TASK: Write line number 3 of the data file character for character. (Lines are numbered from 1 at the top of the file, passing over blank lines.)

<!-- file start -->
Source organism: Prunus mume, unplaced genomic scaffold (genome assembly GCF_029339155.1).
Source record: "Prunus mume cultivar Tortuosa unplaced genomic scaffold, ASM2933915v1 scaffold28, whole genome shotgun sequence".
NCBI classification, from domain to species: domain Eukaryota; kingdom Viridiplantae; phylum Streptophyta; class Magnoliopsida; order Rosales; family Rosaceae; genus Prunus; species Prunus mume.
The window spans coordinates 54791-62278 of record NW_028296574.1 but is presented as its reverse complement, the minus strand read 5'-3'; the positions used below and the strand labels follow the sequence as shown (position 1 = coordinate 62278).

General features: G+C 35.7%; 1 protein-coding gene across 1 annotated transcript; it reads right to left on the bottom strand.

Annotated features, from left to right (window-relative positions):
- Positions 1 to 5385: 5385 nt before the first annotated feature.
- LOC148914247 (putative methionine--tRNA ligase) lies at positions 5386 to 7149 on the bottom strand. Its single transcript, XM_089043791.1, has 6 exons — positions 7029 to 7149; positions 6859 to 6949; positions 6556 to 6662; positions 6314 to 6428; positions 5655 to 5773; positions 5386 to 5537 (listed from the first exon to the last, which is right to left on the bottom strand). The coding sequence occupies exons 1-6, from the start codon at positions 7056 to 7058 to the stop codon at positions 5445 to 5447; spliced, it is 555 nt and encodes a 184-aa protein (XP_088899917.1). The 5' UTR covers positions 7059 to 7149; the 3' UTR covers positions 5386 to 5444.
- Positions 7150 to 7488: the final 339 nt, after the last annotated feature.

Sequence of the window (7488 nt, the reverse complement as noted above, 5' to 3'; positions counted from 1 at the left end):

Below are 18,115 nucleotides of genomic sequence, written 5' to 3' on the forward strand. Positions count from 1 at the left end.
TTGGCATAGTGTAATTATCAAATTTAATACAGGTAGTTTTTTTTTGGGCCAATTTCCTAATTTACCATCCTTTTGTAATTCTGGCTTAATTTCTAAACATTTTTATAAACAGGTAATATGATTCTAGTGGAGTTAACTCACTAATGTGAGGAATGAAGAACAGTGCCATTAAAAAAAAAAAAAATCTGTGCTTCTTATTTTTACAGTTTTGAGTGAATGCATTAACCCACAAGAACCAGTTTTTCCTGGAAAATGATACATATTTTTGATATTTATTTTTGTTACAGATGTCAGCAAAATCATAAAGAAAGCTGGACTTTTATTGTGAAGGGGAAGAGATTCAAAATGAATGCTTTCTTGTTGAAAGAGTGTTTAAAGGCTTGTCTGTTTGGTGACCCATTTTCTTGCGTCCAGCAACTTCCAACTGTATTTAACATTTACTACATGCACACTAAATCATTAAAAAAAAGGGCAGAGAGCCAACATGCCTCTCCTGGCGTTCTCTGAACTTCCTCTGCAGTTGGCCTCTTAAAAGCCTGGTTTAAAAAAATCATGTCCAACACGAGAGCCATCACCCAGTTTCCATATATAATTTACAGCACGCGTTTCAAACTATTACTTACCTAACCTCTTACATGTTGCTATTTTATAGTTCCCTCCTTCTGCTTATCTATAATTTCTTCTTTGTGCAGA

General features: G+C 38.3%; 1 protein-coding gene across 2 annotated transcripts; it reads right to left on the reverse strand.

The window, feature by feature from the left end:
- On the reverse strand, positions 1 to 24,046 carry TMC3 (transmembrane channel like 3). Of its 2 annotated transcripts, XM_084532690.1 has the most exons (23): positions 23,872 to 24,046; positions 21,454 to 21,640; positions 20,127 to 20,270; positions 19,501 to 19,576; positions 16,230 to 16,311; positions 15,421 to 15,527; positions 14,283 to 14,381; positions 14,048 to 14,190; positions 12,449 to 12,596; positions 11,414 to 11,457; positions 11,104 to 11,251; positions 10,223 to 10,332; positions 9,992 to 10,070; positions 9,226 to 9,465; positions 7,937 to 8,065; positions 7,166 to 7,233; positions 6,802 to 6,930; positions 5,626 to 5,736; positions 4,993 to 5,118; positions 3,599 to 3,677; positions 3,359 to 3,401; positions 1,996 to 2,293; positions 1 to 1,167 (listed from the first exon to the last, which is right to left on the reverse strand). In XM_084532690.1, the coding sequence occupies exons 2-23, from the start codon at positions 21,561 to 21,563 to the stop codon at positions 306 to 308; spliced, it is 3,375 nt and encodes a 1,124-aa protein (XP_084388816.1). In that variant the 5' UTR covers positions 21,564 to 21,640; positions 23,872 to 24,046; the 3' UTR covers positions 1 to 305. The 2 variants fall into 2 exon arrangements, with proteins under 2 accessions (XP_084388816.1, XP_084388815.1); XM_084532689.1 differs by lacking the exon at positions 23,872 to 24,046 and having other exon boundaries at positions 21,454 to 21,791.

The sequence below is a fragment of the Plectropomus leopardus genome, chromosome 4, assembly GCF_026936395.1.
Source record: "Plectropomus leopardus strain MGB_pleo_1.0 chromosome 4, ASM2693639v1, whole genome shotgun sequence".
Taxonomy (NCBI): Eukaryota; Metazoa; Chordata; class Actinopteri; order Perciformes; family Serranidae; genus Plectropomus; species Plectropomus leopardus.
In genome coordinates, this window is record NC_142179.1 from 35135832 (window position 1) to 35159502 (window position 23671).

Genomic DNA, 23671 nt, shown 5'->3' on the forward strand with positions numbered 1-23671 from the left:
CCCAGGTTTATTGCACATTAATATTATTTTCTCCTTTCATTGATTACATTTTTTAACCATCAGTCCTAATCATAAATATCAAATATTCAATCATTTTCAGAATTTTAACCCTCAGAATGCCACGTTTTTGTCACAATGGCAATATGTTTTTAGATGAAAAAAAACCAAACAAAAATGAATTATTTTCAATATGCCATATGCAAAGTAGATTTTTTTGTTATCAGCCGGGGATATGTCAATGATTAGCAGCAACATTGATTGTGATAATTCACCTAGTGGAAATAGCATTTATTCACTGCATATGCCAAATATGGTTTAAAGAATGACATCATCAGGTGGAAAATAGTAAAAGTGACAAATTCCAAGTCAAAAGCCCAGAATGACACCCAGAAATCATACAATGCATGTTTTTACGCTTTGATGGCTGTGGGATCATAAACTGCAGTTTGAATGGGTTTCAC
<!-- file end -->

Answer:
NCBI classification, from domain to species: domain Eukaryota; kingdom Viridiplantae; phylum Streptophyta; class Magnoliopsida; order Rosales; family Rosaceae; genus Prunus; species Prunus mume.